Corona Lectures: Highlighting the work of junior researchers

16 Feb 2021

In the LMU’s series of Corona Lectures, three medical professionals from the LMU Medical Center will report on their clinical experiences during the coronavirus pandemic

Intensive care unit in the hospital

Under pressure: medical professionals during the coronavirus pandemic. | © IMAGO / Leonhard Simon

The coronavirus pandemic has presented healthcare professional with huge challenges. Unable to draw on previous experience with the novel virus, they had to treat those who developed life-threatening symptoms during the first wave, while ensuring continuity of services for other patients, and initiating and carrying out research projects on the properties and pathology of the virus. In particular, junior researchers at LMU have made an enormous contribution to these efforts.

In LMU‘s Corona Lectures series, three of them will report on their clinical experiences. Johannes C. Hellmuth, assistant physician and researcher in Medical Clinic III at the LMU Medical Center, will speak about the highly variable clinical manifestations of COVID-19 infection and how potentially serious cases can be rapidly identified.

In her lecture, Elham Khatamzas, a specialist in Infection Biology in the Clinic of Hematology and Oncology at the LMU Medical Center, will focus on the particular difficulties that Covid-19 poses for immunosuppressed individuals, such as cancer patients.

Finally, Kristina Adorjan, a physician who works in Clinic of Psychiatry and Psychotherapy at the LMU Medical Center, will describe how individuals with psychiatric illnesses are coping with pandemic-related loneliness and isolation. In addition, Adorjan will address the question of how healthcare staff can best be helped to withstand the increased stress imposed by their work during the pandemic.

Prof. Dr. med. Oliver T. Keppler, Chief Executive of LMU‘s Max von Pettenkofer Institute and Professor of Virology, will chair the session.


23 Feb

Corona Lectures: Contributions of junior researchers at LMU

Read more

PD Dr. Kristina Adorjan, Dr. Dr. Elham Khatamzas and Dr. Johannes Hellmuth: The Coronavirus Pandemic: Highlighting the work of junior researchers and physicians at LMU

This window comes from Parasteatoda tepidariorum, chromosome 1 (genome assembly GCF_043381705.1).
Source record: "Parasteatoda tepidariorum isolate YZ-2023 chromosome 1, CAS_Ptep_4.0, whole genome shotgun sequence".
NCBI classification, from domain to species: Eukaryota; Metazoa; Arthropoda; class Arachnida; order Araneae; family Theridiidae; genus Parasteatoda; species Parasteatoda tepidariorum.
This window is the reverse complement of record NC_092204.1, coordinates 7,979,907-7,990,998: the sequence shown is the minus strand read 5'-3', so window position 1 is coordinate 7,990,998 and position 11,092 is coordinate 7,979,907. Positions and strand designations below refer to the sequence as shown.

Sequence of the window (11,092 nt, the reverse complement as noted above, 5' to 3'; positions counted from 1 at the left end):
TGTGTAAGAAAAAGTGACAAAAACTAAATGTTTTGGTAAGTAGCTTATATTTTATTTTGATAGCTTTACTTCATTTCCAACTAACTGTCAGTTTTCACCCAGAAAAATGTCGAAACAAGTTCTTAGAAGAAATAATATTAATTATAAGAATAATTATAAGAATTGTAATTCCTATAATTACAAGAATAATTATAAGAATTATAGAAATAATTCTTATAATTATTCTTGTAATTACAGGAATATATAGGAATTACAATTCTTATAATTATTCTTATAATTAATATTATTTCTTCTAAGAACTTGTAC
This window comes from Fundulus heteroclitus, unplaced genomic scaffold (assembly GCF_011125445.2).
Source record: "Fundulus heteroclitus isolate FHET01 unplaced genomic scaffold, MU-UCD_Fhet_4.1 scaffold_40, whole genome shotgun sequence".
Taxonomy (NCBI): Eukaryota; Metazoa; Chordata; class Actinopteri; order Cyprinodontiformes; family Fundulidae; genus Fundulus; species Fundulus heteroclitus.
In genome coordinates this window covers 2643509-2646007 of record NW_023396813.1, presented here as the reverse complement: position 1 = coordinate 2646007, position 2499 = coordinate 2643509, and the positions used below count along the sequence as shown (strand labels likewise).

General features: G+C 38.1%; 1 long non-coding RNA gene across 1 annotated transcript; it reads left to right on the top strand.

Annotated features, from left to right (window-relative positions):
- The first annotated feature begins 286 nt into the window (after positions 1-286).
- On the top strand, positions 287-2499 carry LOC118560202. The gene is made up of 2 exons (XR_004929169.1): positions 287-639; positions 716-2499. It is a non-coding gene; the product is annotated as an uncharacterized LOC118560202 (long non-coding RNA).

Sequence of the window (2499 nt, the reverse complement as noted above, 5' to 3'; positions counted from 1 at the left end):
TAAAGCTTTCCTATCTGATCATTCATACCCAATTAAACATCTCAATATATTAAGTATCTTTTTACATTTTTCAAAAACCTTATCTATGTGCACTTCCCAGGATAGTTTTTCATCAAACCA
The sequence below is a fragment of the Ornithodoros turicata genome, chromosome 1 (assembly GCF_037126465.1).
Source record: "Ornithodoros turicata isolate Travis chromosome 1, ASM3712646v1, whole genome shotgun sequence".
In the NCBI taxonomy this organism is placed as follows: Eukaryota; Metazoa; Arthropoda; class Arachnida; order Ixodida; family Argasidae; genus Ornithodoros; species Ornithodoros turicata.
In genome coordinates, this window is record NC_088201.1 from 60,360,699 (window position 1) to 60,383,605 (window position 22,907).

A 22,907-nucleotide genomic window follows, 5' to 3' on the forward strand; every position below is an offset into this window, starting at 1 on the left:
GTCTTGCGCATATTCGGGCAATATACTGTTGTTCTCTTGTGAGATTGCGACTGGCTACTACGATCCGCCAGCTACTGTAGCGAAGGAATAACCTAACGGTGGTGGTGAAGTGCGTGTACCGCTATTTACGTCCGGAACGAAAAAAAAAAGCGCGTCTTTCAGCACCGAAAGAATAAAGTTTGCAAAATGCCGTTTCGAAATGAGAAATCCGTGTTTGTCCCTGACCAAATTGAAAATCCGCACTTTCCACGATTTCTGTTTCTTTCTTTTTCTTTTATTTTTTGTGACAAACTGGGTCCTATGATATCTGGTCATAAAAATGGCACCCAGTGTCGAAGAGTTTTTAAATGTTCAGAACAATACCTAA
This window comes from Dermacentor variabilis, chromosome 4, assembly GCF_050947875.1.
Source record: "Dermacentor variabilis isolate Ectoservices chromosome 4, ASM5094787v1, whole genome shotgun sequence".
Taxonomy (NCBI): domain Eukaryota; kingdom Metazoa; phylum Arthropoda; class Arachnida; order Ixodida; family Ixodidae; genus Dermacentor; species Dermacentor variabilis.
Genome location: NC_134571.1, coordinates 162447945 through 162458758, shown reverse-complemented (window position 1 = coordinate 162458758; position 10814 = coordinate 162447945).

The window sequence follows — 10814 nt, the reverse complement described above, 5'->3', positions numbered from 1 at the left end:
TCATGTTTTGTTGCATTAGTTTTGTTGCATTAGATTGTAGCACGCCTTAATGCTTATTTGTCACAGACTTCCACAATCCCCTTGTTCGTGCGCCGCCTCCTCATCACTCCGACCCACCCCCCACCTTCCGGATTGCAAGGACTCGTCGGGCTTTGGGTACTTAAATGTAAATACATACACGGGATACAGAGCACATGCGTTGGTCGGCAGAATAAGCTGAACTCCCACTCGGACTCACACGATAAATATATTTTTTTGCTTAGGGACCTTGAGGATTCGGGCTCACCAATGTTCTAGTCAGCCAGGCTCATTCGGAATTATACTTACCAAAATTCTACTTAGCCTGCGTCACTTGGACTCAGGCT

Thursday, February 23, 2021, 6:15-7:45 p.m.


Further information on the Corona Lectures Initiative


Further information on the topic:

Three questions for the lecturers:

Dr. Adorjan, how are people with mental illnesses coping with the extra stress imposed by the pandemic?

Kristina Adorjan: The pandemic presents an additional and serious threat to the health of persons with psychiatric illnesses. They are recognized as a particularly vulnerable section of the population, because they are exposed to pressures such as the social exclusion and stigmatization that are associated with chronic diseases like schizophrenia and depression, and other psychiatric and somatic comorbidities, such as diabetes, cardiovascular diseases and immunodeficiency. People who have psychiatric illnesses often suffer from chronic conditions that reduce their life expectancy. In addition, their socio-economic situation – in terms of accommodation, access to education and employment and social relationships – is often precarious, as a result of deficits in communication and interpersonal skills. Many people with psychiatric disorders live alone, are socially isolated or are not in a position to claim the supports that they need if they contract COVID-19. But increased levels of stress owing to lockdown measures, quarantine, loneliness and/or social isolation, as well as the extraordinary nature of the situation created by the pandemic, frequently exacerbate the psychological and psychosocial stresses experienced by this segment of the population. Under pandemic conditions, psychiatric clinics, like other specialist hospitals, are not only of systemic relevance, they are an absolutely essential component of the health service.